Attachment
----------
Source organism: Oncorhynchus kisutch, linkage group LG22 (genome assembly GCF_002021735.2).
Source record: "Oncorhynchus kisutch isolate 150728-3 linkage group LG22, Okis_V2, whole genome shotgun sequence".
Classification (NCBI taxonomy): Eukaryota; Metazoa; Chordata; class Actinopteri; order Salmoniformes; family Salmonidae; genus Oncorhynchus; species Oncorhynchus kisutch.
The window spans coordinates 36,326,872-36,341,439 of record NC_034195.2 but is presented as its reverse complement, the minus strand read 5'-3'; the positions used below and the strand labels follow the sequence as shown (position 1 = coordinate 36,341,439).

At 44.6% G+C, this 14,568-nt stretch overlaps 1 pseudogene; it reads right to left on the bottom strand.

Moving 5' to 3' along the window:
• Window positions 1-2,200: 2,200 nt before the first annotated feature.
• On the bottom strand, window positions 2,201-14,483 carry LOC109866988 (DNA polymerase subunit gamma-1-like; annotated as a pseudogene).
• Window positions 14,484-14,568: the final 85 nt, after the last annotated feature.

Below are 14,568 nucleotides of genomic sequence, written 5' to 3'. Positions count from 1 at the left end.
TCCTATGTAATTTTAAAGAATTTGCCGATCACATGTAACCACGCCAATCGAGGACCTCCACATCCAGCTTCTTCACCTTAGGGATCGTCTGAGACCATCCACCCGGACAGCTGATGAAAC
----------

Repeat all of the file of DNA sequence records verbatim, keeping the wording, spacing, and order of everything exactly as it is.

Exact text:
Source organism: Oncorhynchus kisutch, linkage group LG22 (genome assembly GCF_002021735.2).
Source record: "Oncorhynchus kisutch isolate 150728-3 linkage group LG22, Okis_V2, whole genome shotgun sequence".
Classification (NCBI taxonomy): Eukaryota; Metazoa; Chordata; class Actinopteri; order Salmoniformes; family Salmonidae; genus Oncorhynchus; species Oncorhynchus kisutch.
The window spans coordinates 36,326,872-36,341,439 of record NC_034195.2 but is presented as its reverse complement, the minus strand read 5'-3'; the positions used below and the strand labels follow the sequence as shown (position 1 = coordinate 36,341,439).

At 44.6% G+C, this 14,568-nt stretch overlaps 1 pseudogene; it reads right to left on the bottom strand.

Moving 5' to 3' along the window:
• Window positions 1-2,200: 2,200 nt before the first annotated feature.
• On the bottom strand, window positions 2,201-14,483 carry LOC109866988 (DNA polymerase subunit gamma-1-like; annotated as a pseudogene).
• Window positions 14,484-14,568: the final 85 nt, after the last annotated feature.

Below are 14,568 nucleotides of genomic sequence, written 5' to 3'. Positions count from 1 at the left end.
TCCTATGTAATTTTAAAGAATTTGCCGATCACATGTAACCACGCCAATCGAGGACCTCCACATCCAGCTTCTTCACCTTAGGGATCGTCTGAGACCATCCACCCGGACAGCTGATGAAAC